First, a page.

The Mets were in sell mode at the time — they traded Beltran and Francisco Rodriguez that deadline, but did hold onto impending free agent Jose Reyes — and they had a few pieces who might have been able to help the Yankees. I don’t think Brian Cashman or Mets GM Sandy Alderson would have any problem making a crosstown trade if they believe it’s the best thing for their team. I think that’s true today and I think it was true in 2011. The two ownerships might be a little more squeamish. Potentially losing a trade to your crosstown rival is a bad look.
June 6th, 2011: Quick Hits: Zambrano, Stewart, Reds, Hall
Levine and Haugh each cite the Yankees as a potential trade partner, though it’s hard to imagine the Yankees taking on a high-priced pitcher with such baggage. It’s even harder to imagine New York parting with a significant player like Joba Chamberlain or Brett Gardner in exchange for Zambrano, as Levine suggests.
The Cubs were quite bad in 2011 and Carlos Zambrano’s crazy guy act was starting to wear thin. He was only 30 at the time but he was starting to slip, enough that the Cubbies sent him to the bullpen in 2010. Zambrano had a 4.82 ERA (4.59 FIP) in 145.2 innings in 2011 and he was owed $18M in 2012, so yeah, not many clubs wanted him. The Yankees needed an arm, but not that badly.
The Cubs ended up eating that $18M and sending Zambrano to the Marlins following the season. He had a 4.49 ERA (4.47 FIP) with Miami in 2012 and then made seven minor league starts with the Phillies in 2013. That was it. He hasn’t pitched since. Today is Zambrano’s 35th birthday, you know. Hard to believe he’s still only 35.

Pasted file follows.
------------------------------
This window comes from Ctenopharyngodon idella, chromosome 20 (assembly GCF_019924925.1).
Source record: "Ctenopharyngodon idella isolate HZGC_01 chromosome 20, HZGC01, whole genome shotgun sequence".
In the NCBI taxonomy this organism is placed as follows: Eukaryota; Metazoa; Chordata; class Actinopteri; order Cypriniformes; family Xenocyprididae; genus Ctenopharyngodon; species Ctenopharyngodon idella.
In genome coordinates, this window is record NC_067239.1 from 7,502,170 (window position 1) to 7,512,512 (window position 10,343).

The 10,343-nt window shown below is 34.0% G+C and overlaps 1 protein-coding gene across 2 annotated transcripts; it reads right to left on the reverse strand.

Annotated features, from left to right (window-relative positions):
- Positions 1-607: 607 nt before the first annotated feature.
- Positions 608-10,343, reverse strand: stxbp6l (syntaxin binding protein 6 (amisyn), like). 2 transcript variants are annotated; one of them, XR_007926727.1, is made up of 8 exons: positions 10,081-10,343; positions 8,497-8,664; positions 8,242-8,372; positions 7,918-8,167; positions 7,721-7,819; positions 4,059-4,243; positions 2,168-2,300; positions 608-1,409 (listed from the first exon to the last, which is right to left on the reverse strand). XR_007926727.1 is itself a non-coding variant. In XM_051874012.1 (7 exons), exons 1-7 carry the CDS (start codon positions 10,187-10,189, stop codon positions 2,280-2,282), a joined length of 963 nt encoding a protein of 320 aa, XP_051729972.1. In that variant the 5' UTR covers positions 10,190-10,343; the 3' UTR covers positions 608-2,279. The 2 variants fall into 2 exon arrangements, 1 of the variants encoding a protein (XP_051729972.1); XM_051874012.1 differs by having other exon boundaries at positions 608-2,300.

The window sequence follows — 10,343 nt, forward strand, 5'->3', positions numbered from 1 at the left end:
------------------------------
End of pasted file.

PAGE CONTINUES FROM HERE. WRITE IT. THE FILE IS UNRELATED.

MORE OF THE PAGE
June 7th, 2011: Quick Hits: Pettitte, Harper, Gordon
Andy Pettitte said on the Michael Kay Show on ESPN New York 1050 that he is “loving” being home and that he doesn’t expect to play ever again. “If I missed it so much and I felt in my heart like that was the thing I need to do, I would try to start thinking about it and start considering it again,” he said. “But I’m just telling you right now, I don’t think I will ever pitch again.” Andrew Marchand of ESPNNewYork has the quotes from Pettitte.
Hey guys, remember that time Pettitte retired, said he was “loving” being home and didn’t expect to play again, then came back to pitch two more years? Good times. Don’t get me wrong, Andy coming back was awesome. It was just so absurd. There was the non-stop “will he or won’t he retire” non-updates during the 2010-11 offseason that, frankly, got to be annoying. Then Pettitte sat out a year before coming back and pitching to a 3.49 ERA (3.64 FIP) from 2012-13. Crazy.
June 7th, 2011: Stark On Montero, Athletics, Phillies
Though the Yankees never officially offered Jesus Montero to the Royals for Joakim Soria last year, executives around baseball are convinced GM Brian Cashman would have parted with the top catching prospect to acquire the Royals’ reliever.
This report was basically a bunch of executives guessing Cashman would have traded Montero for Soria, which I don’t buy. It’s a good thing he didn’t either. Michael Pineda hasn’t worked out as hoped, but in 2011 Soria had what was by far the worst year of his career up to that point (4.03 ERA and 3.49 FIP), then he blew out his elbow and needed his second career Tommy John surgery in 2012. He left as a free agent after that season. Montero for Soria in 2010 would have worked out horribly based on everything we know now, even with Montero turning into a dud.